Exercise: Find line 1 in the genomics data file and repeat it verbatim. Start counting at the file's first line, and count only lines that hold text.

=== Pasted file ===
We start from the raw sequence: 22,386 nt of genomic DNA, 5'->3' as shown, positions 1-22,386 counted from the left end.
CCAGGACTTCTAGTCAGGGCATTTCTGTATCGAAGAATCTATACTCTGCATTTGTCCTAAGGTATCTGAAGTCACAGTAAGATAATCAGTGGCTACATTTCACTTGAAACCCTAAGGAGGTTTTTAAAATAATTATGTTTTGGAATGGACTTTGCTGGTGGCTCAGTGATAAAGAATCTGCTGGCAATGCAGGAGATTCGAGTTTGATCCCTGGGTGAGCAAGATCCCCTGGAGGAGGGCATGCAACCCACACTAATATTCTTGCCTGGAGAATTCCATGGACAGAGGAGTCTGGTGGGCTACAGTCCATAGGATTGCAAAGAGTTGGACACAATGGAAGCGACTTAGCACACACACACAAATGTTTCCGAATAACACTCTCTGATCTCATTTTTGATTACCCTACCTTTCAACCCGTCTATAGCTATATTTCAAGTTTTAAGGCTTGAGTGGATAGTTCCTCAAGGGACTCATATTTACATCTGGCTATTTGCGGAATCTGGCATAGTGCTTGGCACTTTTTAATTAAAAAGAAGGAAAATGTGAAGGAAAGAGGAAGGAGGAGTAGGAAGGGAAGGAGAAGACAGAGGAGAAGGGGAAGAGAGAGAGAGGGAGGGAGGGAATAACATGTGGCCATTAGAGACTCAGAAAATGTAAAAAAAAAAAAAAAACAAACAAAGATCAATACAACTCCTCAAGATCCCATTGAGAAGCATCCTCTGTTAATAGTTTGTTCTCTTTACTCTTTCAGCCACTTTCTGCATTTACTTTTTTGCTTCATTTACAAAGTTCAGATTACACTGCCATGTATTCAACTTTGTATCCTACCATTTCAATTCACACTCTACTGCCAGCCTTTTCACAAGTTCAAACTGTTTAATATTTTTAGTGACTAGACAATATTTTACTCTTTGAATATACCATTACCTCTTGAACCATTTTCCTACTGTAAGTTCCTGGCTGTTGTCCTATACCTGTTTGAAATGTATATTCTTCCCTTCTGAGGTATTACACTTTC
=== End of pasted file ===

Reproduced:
We start from the raw sequence: 22,386 nt of genomic DNA, 5'->3' as shown, positions 1-22,386 counted from the left end.